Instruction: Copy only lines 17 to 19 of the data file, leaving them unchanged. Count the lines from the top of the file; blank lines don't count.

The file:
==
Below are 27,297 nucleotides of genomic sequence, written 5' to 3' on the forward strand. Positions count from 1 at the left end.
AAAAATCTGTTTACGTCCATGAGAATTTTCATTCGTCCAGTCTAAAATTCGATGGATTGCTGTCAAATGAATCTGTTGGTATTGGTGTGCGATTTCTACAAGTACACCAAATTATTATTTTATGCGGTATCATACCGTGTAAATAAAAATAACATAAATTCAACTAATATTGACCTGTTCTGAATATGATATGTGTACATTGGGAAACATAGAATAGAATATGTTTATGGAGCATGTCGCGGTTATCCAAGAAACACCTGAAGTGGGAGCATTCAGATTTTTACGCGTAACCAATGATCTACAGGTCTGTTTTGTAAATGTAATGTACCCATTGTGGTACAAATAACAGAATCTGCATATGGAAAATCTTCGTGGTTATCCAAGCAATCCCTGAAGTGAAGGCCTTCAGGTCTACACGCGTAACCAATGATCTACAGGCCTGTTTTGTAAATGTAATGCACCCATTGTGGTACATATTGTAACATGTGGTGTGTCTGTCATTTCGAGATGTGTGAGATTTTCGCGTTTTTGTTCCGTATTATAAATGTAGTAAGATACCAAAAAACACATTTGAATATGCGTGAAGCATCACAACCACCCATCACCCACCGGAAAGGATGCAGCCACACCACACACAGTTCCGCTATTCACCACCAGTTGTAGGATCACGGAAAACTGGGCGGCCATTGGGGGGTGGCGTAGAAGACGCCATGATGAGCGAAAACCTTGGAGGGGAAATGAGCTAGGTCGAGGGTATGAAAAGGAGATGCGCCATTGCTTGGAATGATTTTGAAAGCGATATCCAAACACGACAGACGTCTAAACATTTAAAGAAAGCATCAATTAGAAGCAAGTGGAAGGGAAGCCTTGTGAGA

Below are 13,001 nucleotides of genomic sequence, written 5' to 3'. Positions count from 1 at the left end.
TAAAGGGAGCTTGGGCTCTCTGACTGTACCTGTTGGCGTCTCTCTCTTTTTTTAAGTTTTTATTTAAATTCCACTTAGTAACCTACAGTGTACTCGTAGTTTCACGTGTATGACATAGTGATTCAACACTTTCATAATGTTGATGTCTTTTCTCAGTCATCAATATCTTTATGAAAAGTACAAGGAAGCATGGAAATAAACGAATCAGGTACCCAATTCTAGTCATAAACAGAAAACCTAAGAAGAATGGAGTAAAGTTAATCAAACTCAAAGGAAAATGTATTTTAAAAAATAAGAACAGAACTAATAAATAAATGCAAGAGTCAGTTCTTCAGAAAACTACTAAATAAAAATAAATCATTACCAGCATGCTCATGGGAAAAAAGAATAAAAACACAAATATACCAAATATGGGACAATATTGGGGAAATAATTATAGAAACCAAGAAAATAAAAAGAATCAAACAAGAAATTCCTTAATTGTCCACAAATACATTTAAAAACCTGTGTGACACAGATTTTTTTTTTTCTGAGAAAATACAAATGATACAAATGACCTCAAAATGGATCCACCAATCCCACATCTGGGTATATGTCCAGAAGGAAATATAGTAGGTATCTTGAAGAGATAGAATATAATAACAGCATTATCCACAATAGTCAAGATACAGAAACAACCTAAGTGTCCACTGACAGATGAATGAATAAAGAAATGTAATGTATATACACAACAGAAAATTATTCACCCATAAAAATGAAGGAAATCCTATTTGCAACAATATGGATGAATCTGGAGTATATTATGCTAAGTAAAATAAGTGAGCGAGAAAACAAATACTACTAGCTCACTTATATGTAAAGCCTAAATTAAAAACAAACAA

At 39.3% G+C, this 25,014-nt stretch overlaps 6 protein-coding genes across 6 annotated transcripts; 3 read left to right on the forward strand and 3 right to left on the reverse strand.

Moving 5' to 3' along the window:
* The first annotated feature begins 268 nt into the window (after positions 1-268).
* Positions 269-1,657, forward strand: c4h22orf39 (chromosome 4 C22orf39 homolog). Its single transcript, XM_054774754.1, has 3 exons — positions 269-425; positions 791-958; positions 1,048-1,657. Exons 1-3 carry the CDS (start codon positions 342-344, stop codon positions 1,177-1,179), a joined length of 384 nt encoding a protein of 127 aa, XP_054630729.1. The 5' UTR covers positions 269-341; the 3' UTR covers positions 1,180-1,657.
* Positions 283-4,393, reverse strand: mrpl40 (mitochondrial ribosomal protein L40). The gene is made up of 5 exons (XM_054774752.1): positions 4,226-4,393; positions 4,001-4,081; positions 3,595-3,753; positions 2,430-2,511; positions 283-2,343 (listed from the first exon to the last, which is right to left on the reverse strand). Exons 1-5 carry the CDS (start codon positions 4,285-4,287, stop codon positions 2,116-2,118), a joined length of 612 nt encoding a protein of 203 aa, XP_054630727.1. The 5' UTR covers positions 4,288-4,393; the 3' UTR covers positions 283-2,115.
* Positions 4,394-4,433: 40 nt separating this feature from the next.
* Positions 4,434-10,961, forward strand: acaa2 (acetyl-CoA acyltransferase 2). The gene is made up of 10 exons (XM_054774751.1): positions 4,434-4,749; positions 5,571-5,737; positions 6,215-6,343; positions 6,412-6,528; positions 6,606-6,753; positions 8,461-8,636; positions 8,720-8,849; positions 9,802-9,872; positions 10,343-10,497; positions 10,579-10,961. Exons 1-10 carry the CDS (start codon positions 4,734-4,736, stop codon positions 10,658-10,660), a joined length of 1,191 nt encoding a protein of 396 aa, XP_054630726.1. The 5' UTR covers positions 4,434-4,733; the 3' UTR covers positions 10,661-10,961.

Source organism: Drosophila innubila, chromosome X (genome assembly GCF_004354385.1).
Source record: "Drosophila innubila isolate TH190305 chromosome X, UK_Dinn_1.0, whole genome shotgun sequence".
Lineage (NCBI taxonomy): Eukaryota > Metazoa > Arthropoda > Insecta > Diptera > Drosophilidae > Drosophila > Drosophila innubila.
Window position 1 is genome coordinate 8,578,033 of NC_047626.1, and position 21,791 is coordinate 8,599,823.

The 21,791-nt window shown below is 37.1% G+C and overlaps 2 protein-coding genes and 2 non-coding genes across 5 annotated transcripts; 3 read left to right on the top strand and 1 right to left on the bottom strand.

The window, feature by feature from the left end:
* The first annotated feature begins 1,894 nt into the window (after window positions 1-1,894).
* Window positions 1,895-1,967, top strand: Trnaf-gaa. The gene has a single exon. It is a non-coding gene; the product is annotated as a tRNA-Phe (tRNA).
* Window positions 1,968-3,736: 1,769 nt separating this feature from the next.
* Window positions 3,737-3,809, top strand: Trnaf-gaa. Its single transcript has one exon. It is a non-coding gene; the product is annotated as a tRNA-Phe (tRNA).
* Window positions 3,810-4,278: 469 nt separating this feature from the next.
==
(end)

The window, feature by feature from the left end:
* The first annotated feature begins 1,894 nt into the window (after window positions 1-1,894).
* Window positions 1,895-1,967, top strand: Trnaf-gaa. The gene has a single exon. It is a non-coding gene; the product is annotated as a tRNA-Phe (tRNA).